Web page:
Dawn Harms to play with Vallejo Symphony
Rich Freedman has the story for the Times-Herald, "serving Solano and Napa counties since 1875".
Dawn Harms loved her 10-day stay in Japan.
Loved? Really? Surely there must have been at least one problem.
While the San Franciscan is mentally ready for her May 1 concert with the Vallejo Symphony, her body's still on Tokyo time.
Unfortunate. A rare condition that I believe is called desynchronosis. Those circadian rhythms can be a bitch.
"I get up every morning at 3," Harms said, laughing that "even though my name is 'Dawn,' I'm not a morning person. I wish I was named 'Dusk.' But not many people are named 'Dusk.'"
Har har har.
"Not a morning person."
[wipes tear from eye]
"I'm not a stiff 'prom dress' playing," she said.
"I love to do characters. Maybe I'll have a surprise for the encore" in Vallejo.
Ooh ooh. Can you do Arnold Schwarzenegger? I just love that crazy accent!
No cardboard violinist is this honored musician.
Oh, she does Yoda?
Wait...not a cardboard violinist?
[checks photo on article website again]
That's enough introduction...how about you randomly change topics?
"My goal is that people learn something and, at some point, be entertained," Harms said. "Often people think, 'Classical music? I don't want to go.'
That's exactly what I think, too. Classical music is soooo boring.
They think they'll get a good nap.' My goal is to keep people awake."
That's a good goal. Keep the bar low, and you're sure to find success.
Also, apostrophe fail?
As of earlier this week, that was a personal problem.
Wait, her goal was a personal problem?
Harms had been back in the Bay Area six days yet still adjusted to the 16 hour difference -- and the food that never found an oven.
Harms had been back in the Bay Area six days yet still adjusted to the 16 hour difference...
Wait. Her goal is to keep bored audience members awake, but that was a personal problem. And having been back 6 days, she still adjusted?
Sorry, Rich. I tried. But you've lost me.
And since we're already mid-sentence, how about another random topic change?
-- and the food that never found an oven.
"Raw everything. You had to catch them to eat," Harms said.
For an classical concert preview, this article is taking a strange turn.
"There was this big snail-looking that that was looking at me. I wanted the 'old-style experience' and we got it."
And, though she knows little Japanese and her audience knew very little English, "you understand each other when you just play music," Harms said. "That was a bridge. They knew Bach, Mozart and Vivaldi and loved it all. It was a real fun experience."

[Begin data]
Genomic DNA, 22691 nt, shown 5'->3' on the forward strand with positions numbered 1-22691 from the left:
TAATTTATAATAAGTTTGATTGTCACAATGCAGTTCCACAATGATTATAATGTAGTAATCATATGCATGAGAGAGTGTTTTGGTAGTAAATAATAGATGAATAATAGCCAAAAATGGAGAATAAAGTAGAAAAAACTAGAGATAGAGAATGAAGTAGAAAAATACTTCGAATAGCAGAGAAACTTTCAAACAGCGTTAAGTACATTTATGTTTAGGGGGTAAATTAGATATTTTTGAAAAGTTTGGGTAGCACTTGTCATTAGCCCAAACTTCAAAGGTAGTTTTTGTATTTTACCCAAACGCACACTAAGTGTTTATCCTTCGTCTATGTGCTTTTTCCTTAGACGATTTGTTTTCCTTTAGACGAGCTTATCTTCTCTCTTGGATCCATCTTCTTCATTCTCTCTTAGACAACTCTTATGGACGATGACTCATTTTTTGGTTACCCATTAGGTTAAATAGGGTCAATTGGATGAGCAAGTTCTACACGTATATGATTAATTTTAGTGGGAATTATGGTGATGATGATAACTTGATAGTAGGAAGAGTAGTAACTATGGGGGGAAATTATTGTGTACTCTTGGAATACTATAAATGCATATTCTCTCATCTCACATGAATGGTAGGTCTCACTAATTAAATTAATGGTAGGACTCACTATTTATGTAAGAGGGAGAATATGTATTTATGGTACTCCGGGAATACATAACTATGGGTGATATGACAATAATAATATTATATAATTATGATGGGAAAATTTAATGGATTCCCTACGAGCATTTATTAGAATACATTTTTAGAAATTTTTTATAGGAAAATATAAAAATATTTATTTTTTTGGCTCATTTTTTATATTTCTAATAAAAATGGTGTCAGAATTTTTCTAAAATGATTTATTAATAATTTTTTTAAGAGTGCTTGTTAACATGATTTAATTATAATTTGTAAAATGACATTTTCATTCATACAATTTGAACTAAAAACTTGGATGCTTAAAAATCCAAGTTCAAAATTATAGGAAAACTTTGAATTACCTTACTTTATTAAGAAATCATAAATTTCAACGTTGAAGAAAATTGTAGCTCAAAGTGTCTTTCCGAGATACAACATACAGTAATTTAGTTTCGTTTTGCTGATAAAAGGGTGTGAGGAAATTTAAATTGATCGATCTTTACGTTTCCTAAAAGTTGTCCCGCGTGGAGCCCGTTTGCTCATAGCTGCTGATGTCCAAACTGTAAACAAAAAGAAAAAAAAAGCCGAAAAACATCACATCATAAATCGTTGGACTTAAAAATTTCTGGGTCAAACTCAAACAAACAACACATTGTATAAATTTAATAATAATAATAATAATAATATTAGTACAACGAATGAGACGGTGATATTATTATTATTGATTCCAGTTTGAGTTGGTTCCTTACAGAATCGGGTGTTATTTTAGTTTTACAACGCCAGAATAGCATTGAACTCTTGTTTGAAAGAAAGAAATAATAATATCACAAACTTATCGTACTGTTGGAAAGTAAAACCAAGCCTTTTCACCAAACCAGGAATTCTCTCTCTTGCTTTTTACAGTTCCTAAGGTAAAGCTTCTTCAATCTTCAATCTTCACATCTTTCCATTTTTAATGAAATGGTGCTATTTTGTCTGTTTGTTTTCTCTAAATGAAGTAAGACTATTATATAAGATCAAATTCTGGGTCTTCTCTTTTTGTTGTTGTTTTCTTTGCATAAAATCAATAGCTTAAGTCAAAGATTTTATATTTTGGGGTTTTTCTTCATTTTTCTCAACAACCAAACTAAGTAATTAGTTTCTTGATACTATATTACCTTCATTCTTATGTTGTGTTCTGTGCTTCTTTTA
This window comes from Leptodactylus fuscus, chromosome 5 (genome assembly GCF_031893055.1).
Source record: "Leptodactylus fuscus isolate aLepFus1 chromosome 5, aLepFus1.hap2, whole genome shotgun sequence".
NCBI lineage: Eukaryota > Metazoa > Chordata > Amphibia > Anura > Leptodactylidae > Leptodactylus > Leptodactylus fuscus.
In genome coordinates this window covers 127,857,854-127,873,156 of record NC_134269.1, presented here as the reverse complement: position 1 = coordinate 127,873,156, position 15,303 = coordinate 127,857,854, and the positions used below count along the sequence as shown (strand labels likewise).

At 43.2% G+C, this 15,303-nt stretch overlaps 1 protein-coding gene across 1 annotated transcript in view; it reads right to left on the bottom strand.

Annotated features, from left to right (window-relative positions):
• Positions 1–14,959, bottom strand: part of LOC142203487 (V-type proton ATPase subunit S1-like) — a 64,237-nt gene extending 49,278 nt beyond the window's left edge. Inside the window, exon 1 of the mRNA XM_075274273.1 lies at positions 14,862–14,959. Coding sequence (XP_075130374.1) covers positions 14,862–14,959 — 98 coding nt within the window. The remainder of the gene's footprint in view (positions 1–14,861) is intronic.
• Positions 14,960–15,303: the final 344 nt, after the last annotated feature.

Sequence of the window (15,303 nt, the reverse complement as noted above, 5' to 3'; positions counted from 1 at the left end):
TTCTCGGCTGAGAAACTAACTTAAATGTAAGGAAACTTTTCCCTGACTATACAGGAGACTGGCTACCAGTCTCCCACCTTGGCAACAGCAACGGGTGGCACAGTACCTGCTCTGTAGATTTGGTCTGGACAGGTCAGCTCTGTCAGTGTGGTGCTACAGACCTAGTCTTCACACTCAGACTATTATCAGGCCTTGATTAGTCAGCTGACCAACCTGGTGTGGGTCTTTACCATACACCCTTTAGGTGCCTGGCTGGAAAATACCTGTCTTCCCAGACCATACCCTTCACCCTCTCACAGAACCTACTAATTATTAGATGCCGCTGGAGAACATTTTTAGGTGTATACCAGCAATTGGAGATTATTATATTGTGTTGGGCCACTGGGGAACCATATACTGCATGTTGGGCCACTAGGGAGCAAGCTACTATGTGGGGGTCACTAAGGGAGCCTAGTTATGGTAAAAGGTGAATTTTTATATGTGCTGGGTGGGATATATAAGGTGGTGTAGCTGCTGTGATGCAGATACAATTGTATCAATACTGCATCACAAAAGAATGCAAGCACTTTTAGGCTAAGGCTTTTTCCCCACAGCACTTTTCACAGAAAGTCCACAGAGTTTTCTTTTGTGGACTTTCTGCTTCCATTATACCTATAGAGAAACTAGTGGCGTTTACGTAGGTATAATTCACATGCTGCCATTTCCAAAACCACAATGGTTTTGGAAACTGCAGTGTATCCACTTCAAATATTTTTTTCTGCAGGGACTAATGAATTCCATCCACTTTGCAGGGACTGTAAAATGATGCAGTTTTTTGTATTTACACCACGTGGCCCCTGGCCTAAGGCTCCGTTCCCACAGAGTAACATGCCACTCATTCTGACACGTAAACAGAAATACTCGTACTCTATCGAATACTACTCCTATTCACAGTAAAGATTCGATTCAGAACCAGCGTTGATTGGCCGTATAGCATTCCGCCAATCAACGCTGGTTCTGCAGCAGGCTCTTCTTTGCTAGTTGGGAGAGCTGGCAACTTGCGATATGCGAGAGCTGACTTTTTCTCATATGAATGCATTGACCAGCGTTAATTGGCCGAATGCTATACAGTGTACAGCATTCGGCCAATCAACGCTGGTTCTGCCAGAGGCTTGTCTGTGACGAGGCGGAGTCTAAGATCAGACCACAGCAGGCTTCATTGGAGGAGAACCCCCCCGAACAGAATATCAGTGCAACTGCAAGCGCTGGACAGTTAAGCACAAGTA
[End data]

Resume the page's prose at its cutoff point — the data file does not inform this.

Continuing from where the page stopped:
Yep. Music is the universal language...or something like that.
Harms joked that her career goal "is to play every English-speaking country in the world" and that her Japanese concert 'was not a good place to start.
Strange career goal...and yes, Japan would be an odd place to start that goal.
Wait, are you sure you're from California, and not, say, Texas?
Also, another apostrophe fail? Really?
They didn't speak a word of English. I heard they all started English in the seventh grade. They must have all failed."
Stupid Japanese people speaking only...Japanese. Education fail.
Seriously...you're not from Alabama?
Though admitting violinists "break strings all the time," the Hogan concert surely can't be as terrorizing as those dreaded moments as a 12-year-old musician when Harms' violin strap fell into the toilet right before competing.
In the toilet?
"As nerve-wracking as the competition was, I had to use the restroom," Harms said. "And when my strap fell in the toilet, I was mortified."
Clearly suicide was the only option left to you, right?
It was almost 10 years later that Harms made her Carnegie Hall debut as part of a violin-cello-piano trio.
Interesting segue. Strap in the toilet led her to Carnegie Hall...truly a great American rags to riches story.
"Everyone came from everywhere, my dentist sent me 12 roses and there was a great review in the New York Times," recalled Harms.
She was about the age of her Stanford students, most of whom will go on to become engineers, biologists and doctors.
They don't have sociology majors at Stanford?
"They don't necessarily go on to a career in music," Harms said. "But one goal I have is that when they do go on, they donate money to an orchestra."
You played a concert at Carnegie Hall while you were at the same age as students at Stanford who will become doctors. And those doctors won't have a career in music, but that's fine as long as they donate to an orchestra?
Fuck me. This is going to be a great concert!